Formeln der lokalen Beleuchtungsrechnung

Vor einier Zeit habe ich für die Veranstaltung “Grundlagen der Computergrafik” der Goethe-Universität Frankfurt ein kleines Dokument geschrieben, in den die Grundlagen der lokalen Phong’schen Beleuchtungsrechnung (Ambient, Lambert diffus, Phong & Blinn spiegelnd) an Hand eines Beispiels erklärt wird.

Die lokale Beleuchtungsrechnung

Doxygen and GLSL shader

As I’ve finished the documentation-madness I stumbled over my GLSL shader. Doxygen, _the_ documentation tool of choice, reads them (as they are very c-like) but dumps them rather unfancy. Doxygen is not only very flexible – it is also extensible with filters to process other languages.


Write a small filter, that pads every shader into a class and set a namespace that acts kinda like a category (e.g. class Gauss in namespace GLSL::FILTER::BLUR). The result is my python-script.

  1. Make Doxygen aware of the filter and the newly supported file extensions. To do this, edit your Doxyfile:
    • Add FILE_PATTERNS: *.frag, *.vert
    • Add FILTER_PATTERNS: "*.frag=./", "*.vert=./"
    • Add EXTENSION_MAPPING=.frag=C++, .vert=C++ (thanks the_summer)
  2. If you want, add annotations to your shader:
    • Use @class to set the class name
    • Use @namespace to set the namespace – a category

    If you set no name, the script will use the bare filename and the default namespace is “GLSL”.

    Of course you can further document your shader with doxytags – they are fully processed by Doxygen. The only limitation here (blame my lazyness or my thought it just wasn’t worth it) is that you have to put the “class” comment (= the shader information) at the very beginning in one big blockcomment starting with /* or /**. But seriously – why would you comment it in any other way? ;-)

To better illustrate the procedure here’s a little GLSL fragment shader:

 * A simple 3x3 gaussian convolution filter, non-separated version
 * @author Sebastian Schaefer
 * @date 2012
 * @namespace GLSL::FILTER::BLUR
 * @class Gauss3x3
#version 150 core

uniform sampler2D image; ///< the input image

in vec2 tex;	///< texture coordinated
out vec4 color; ///< the color output

 * The main routine: read the 3x3 neighbours and multiply with kernel
void main()

Click here to see how the above example can look like.


Grab the filter at my github-repository
This page might get updated so please link to this page only, not the direct download. thank you!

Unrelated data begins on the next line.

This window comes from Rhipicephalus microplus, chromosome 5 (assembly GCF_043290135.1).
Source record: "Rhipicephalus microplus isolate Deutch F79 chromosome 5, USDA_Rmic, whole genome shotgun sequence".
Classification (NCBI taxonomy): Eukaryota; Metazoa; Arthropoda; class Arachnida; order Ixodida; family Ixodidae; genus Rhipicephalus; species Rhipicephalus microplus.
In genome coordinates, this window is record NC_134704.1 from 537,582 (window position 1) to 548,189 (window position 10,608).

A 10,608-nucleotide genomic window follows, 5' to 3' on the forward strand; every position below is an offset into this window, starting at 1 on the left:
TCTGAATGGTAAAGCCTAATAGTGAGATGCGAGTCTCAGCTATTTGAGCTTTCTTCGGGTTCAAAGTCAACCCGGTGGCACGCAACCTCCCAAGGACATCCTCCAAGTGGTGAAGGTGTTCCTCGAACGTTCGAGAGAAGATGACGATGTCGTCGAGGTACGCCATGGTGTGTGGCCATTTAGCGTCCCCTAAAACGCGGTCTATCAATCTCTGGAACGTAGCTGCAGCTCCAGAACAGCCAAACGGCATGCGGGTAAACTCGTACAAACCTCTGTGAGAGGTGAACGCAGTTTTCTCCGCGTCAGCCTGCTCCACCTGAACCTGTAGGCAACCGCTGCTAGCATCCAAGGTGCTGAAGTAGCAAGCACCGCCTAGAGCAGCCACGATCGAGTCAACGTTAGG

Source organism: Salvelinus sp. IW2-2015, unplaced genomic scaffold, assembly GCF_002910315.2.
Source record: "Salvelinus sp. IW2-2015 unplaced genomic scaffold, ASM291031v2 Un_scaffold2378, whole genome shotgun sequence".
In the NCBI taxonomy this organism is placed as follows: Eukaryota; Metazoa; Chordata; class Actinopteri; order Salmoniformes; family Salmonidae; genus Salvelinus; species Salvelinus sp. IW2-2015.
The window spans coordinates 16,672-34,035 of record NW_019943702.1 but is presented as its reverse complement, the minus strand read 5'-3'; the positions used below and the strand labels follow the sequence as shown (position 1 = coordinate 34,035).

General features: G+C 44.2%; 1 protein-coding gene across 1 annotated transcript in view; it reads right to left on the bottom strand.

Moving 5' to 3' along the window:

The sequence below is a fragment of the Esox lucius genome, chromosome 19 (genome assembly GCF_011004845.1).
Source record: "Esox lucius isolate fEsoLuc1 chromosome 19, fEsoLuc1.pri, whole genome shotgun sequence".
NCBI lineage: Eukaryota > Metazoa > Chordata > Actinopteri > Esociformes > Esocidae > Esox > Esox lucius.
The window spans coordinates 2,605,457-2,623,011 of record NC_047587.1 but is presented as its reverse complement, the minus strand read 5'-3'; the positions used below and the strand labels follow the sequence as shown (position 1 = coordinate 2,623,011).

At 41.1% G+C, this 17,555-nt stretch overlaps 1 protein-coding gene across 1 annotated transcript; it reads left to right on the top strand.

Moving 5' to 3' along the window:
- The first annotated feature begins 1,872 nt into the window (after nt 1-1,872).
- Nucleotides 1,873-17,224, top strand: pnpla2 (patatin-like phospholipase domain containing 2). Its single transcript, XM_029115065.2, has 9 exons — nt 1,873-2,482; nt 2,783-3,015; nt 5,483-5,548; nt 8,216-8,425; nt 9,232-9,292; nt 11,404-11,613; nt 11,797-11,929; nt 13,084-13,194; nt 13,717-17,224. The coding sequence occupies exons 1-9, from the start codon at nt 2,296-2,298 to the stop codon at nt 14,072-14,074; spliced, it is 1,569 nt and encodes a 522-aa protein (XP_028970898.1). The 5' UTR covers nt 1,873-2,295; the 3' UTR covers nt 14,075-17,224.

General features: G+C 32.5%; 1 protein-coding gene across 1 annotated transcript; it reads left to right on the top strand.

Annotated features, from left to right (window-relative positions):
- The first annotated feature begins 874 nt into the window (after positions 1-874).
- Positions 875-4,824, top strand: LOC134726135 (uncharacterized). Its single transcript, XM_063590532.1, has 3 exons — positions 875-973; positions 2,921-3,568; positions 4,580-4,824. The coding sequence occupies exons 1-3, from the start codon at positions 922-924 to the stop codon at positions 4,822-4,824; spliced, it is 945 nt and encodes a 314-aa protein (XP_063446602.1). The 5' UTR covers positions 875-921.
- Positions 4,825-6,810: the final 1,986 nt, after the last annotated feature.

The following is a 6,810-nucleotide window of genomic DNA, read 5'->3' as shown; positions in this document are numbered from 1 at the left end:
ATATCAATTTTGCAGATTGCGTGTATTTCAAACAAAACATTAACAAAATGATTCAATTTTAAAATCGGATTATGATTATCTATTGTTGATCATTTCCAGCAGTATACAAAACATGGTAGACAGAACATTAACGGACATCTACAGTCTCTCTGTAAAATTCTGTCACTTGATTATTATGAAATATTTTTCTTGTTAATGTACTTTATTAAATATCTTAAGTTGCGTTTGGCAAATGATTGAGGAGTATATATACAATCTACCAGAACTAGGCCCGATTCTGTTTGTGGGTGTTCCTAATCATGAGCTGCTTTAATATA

edit: moved source to github

Mac: Automator Service for a Google popup

As I was documenting a big amount of source-code today, I ran into the problem of looking up some stuff in the web (OpenGL-SDK docs to be specific) while inside XCode. There may be better ways to do this, but I ended up seeing that service entry in the context-menu and thought – hey, why not make a service to look up that stuff?

Here’s what I found out:

  1. Create a new Automator Service
  2. On the top right, set “Service recieves selected text” in “any application
  3. Drop a “Run AppleScript” from the Actions Library
  4. Add the following text:
    	on run {input, parameters}
    		set theURL to ("" & input & "&go=Go")
    		return theURL
    	end run
  5. Drop a “Website Popup” from the Actions Library and configure it as desired

    I choose size & agent “iPhone” so it’s not too big but readable.

The selected text is searched by google and the first hit is opened (a.k.a. I’m feeling lucky). Good enough for my documentation problems as the service can be mapped to a global shortcut.

Integrating FXAA

Revently I’ve integrated Timothy Lottes extreme powerful Anti-Alising filter Fast Approximate Anti-Aliasing into my ph.d.-project (might be introduced later on…).  It didn’t really take a long time as the filter source is documented quite well.

As I already have a class CPostProcessor that takes a base image and filters it using a generic vertex- and a custom fragment-shader I’ve created a class CPPFXAA that applies the FXAA filter.

1. Setup

Before integrating the FXAA shader you have to set it up, meaning going through the first part of the downloadable header-file and choose the defines to what you need/want.

2. Texture to RGBL

This step is not really necessary, but I somehow ended up integrating it anyway. Instead of an alpha value the alpha channel stores the luminace: (for me: color.a = dot(color.rgb, vec3(0.299, 0.587, 0.114));).

3. FXAA filter

Disable blending (if it was enabled) and apply the filter: render a screen-aligned quad with a fxaa as a fragment-shader. Set the input image as your “BaseImage” and set the correct viewport dimensions (“screenwidth” and “screenheight”).

4. done.

That’s it.


I hope it works as good for you as it does for me:)